How did you get into the breeding side of the sport?
I think it was more of a family business that I grew into. At home we always had a breeding programme – my father created a studbook, so breeding has always been a very high priority. It’s something that from a very young age I got involved in and I’ve held it with me to this day. I got even closer to it when my sport mares went into the breeding programme, giving me the chance to breed with my ex sport horses and having their foals becoming our sport horses of today.
Could you summarise what the main elements of breeding a top show jumping horse are, what is the background behind it, how do you decide which pairings to breed, etc.?
I think there are two sides that are really important. Of course, there is the side of the bloodline and the pedigree, and there is also the side of knowing your mare and knowing your stallion. Knowing what your mare has in terms of qualities, as well as what she needs from a stallion can help you make the decision and therefore optimise the pairing. The side of the bloodline is of course important, you ask questions, such as what other bloodlines have proved that they work well together. It’s essentially a puzzle that you’re never 100% sure will fit. Passion and feeling are also incredibly important when breeding.
Has there ever been a time when pairings have had unexpected results?
Yes, it’s happened with some of our pairings and in both ways. We’ve had combinations where we’ve thought ‘this must be the next superstar’ and then the horse turned out to be a bit average. Then we’ve had some combinations that have really surprised us. What definitely happens is that the horses evolve, so sometimes you have foals that you think are quite average, but then they develop at a later age into a great horse.
The partnership between horse and rider is clearly important – is that something you’re looking for when you sell to new owners?
Yes, it’s definitely the one thing that makes a horse afterwards, the partnership that they create later with their rider. You will never get the maximum potential out of a horse if it’s not with the right rider.
Can you share some behind the scenes insights into a typical breeding programme?
Well, we have the mares, some new and some that we used already in the breeding programme. We always look at the foals of the mares that have been in the programme before to see how they have developed and whether the combination worked as expected or not, then we try and adjust depending on the outcome of the previous foals. If we see that the mare has worked really well with a certain stallion, we will typically breed the same pairing again, or if that’s not possible, breed her with another stallion that is as close to the previous one as possible, by looking at bloodlines and the type. If a mare has worked really badly with another, we try to find out why. If it’s a new mare, or a mare that has recently come out of the sport that hasn’t yet bred, we look more in depth at the mare herself and analyse the qualities that she has, and what the stallion could contribute. From that moment, the reproduction starts.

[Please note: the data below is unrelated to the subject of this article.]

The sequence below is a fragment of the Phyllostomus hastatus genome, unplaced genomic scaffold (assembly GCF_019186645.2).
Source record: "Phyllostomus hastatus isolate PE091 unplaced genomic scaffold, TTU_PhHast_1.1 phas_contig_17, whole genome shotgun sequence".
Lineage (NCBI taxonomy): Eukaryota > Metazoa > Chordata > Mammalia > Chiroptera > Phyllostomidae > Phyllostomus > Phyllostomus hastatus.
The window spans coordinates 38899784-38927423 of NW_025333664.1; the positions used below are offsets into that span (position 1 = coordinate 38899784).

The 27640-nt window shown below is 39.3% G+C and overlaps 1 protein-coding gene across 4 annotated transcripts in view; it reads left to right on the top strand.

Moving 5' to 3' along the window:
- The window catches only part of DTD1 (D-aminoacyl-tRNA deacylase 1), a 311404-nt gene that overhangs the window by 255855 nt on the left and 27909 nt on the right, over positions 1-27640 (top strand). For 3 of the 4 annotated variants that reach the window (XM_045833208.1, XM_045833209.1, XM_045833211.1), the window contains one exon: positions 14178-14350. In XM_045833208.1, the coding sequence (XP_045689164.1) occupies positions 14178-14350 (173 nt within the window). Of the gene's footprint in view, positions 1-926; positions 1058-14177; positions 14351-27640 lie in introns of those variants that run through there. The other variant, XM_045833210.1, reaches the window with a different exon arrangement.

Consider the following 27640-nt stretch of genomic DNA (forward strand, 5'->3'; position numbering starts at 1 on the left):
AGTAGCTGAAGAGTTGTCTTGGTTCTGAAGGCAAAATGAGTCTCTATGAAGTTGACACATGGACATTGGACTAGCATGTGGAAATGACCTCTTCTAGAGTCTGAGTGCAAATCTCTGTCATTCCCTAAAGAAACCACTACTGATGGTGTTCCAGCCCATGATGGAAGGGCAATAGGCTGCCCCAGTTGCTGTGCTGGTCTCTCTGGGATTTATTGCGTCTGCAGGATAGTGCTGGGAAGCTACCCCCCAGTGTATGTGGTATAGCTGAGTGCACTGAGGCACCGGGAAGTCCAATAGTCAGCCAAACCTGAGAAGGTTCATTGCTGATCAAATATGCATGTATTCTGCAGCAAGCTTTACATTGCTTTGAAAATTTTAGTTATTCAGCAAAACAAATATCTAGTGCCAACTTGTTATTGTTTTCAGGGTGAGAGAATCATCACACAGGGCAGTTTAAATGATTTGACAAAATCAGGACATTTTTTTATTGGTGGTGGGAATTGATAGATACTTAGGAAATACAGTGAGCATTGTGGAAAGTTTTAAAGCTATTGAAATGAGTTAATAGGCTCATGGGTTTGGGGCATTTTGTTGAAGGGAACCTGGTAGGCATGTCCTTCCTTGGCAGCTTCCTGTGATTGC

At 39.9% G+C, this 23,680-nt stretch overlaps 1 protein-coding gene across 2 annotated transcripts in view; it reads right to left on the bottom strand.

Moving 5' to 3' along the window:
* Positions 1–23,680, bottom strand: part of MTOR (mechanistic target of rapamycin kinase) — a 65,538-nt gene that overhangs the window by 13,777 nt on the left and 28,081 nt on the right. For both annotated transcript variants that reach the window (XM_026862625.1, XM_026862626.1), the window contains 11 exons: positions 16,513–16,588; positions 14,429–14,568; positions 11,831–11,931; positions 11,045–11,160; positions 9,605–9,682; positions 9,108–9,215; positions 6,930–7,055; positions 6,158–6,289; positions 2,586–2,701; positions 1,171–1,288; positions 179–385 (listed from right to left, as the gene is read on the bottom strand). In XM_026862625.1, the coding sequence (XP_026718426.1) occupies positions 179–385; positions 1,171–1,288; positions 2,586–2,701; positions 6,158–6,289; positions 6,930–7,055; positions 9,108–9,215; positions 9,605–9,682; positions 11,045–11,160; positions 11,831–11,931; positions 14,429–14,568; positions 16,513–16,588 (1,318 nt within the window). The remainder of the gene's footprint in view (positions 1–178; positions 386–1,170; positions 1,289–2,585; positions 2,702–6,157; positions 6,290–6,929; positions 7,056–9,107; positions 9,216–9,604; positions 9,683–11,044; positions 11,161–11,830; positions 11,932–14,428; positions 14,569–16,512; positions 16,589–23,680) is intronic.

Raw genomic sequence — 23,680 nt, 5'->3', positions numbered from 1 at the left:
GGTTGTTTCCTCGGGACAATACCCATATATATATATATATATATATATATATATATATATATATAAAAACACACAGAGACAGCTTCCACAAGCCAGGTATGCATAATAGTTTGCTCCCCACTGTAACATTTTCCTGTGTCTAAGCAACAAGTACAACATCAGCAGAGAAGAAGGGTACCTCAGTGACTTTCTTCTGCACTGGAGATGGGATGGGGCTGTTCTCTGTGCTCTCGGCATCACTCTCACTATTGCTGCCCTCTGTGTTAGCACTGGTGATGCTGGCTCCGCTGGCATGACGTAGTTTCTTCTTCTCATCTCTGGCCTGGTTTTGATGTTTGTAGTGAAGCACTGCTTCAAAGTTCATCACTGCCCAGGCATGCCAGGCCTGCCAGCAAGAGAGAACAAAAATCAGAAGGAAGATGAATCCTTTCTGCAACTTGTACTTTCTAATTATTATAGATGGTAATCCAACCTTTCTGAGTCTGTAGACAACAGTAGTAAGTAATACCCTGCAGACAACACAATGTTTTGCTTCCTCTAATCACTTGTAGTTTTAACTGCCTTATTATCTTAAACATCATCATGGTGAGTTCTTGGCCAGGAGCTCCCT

How long do you keep the foal before it goes on to its next home or before you break it in?
Mares and foals stay together for five to six months, and after this the foal becomes more independent and is weaned from its mother. The foals then come together in a group of seven or eight. When the weather is good, they will have access to the paddock and the field, but when the weather isn’t as nice the horses will have free access to their stables and the paddock, so they can almost come and go as they choose. At around three-years-old we start free jumping them. Then sometimes the three-year-old mares might have one foal before they go into the sport, and the stallions would get prepared for the stallion approvals. Before the stallions turn four, most of them are broken in, whereas the mares are broken in slightly later.
How many horses are you breeding during the year?
We breed roughly 25 foals per year.
What is your main ambition with your career in breeding horses?
My main ambition is to breed top quality sport horses for ourselves but also for other riders. It’s also fantastic when we are able to ride our own horses at the highest level. Some of the horses we have produced have been very good, and Christian [Ahlmann] also has many of our homebred horses that are part of his top string.
Which homebred horses are you most proud of?
I would have to say As Cold as Ice Z is one of my favourites that I’ve bred, as she made many of my dreams come true, and she’s a mare that was born at our place. The second would be Take a Chance on Me Z, he was the first homebred horse from one of my old sport horses. He also developed into a Grand Prix horse, so it made me incredibly proud to have raised him and developed him into such an amazing horse. We won Grands Prix with the mother, the father, and when we won Grands Prix with the foal, that made it extra special.
Aside from breeding, what are your ambitions and aspirations in terms of your jumping career?